MS. MACBRIDE: Perhaps I can speak a little bit more to the nitty gritty of what happens when you go to your doctor's office. There is this infamous blue form that practitioners have to fill out. It asks all sorts of questions about a person's medical history. To be honest, those are quite detailed forms. Almost always what will happen is one of the doctors will say, let me know; they've filled out this form. A client will immediately get a letter stating that they need more information about all three.


It's become sort of an unspoken process that we go through at the clinic. Okay, here's your blue form. We might as well make you an appointment with the dietitian. We might as well do a follow-up with your family doctor in a month because they're going to want to know more.


That blue form is what's covered under MSI. Any other documentation isn't covered, and therefore a doctor doesn't have to fill it out. In our clinic we're very lucky that that's what we do; that's what we're there for. I imagine for a client who is getting care from a walk-in clinic or has a family practitioner in a rural area who's completely overwhelmed, they are able to say: no I'm not doing that, I'm not going to write that detailed letter, I'm not going to send the results of your latest test to your caseworker because I already gave them that information. Oftentimes it is the exact same information that we submit.


MS. KELLIE MCLEOD: Not to further belabour the point, although I do believe this is a point that requires belabouring, but just to add on to what Ms. MacBride was speaking about. I'm thinking of a prime example of a woman who I worked with who was lucky enough to have a family doctor. In order to see her family doctor, she had to travel 15 kilometers round trip to get to that family doctor, but it was worth it because she had a physician to follow her care. She had many medical conditions, several of which requiring a special needs diet. She went back and forth with her doctor and her caseworker twice. At that point the doctor was ready to say, I can't help you with this, I don't know what else I can provide to be able to prove this.


Luckily, she was working with me, and I was able to step in and provide some support to that doctor. It's not something that should be expected of a community social worker like myself, being able to walk a family doctor through how to fill out a form so that someone can get $55 so they can get a gluten free diet or a higher calorie diet. Among other things, it's stressful, it's demeaning, and you feel like you are begging for crumbs. That's how it has been described to me by some of the women I am working with.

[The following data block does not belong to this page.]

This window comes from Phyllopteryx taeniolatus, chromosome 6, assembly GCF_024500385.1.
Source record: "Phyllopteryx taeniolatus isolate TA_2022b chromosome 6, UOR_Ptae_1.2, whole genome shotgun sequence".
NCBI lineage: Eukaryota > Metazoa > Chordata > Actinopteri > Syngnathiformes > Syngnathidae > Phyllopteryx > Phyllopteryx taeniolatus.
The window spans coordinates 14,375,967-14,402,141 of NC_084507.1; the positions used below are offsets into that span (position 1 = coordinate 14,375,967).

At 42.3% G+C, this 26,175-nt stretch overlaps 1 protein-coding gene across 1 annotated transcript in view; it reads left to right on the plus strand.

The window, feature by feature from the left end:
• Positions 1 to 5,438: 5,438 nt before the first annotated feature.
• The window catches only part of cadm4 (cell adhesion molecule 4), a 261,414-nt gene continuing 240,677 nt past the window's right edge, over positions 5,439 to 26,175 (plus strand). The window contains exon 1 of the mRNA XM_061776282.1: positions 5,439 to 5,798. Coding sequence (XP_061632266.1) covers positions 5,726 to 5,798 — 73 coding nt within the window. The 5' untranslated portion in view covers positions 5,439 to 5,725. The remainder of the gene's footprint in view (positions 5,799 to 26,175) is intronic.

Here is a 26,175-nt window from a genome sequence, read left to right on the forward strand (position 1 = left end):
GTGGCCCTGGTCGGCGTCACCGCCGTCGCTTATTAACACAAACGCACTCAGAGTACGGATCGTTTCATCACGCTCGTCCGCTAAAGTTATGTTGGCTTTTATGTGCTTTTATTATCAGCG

MR. EDDIE ORRELL: Thank you for your presentation here today. We've heard a lot about the bus passes over the last year, say; the cutting back of the bus passes would have saved x number of dollars. If someone knows that, I'd like to hear how much.


In this budget we hear the biggest Community Services increase ever in this province, $20 per person, to the tune of about $7.5 million. I'd be willing to bet that the cutting of the bus passes would coincide with the amount of money they put into the $20 to go to each individual person. Could that money have been better spent by allowing the bus passes and using the special needs diet, or would it be better spent giving the individuals the $20 per person? Does anyone know that number? If they do, I'd like to know it, please.




MR. WORTH: I can't give an exact number but what I can say in regards to answering your question is the fact that that money - I think that a bigger investment should have been added beyond that for income assistance clients who have lost their special diets, their bus passes, their telephones, the combination of all three that I just mentioned. I think the least they could have done was - and I will say that $20 was the biggest increase they've done in a few years, that I will admit to - they could have done better beyond that.


I think they could have made the personal allowance increase big enough that income assistance clients could have been able to afford the loss of the combination of all three - bus passes, special diets and telephones - because the combination of all three is important to a client's health and well-being. It also plays a part in keeping the client somewhat able to be employed at least part-time, if not full-time, or keeps the clients' well-being at a level where they could at least go out and do volunteer work, if not paid employment, or to get out and participate in the social aspects of being part of the community.


I think there had to be a much larger investment beyond the number that they did invest, in order for the client to be able to restore any special need.




MS. MACBRIDE: I think part of the background to your question is that after the budget was released, and in talking to folks who were part of the Department of Community Services, we found out that that $20 wasn't necessarily new money going in; there was money left over from the budget and that's where that money came from. I want to be clear that that's not new investment into the program.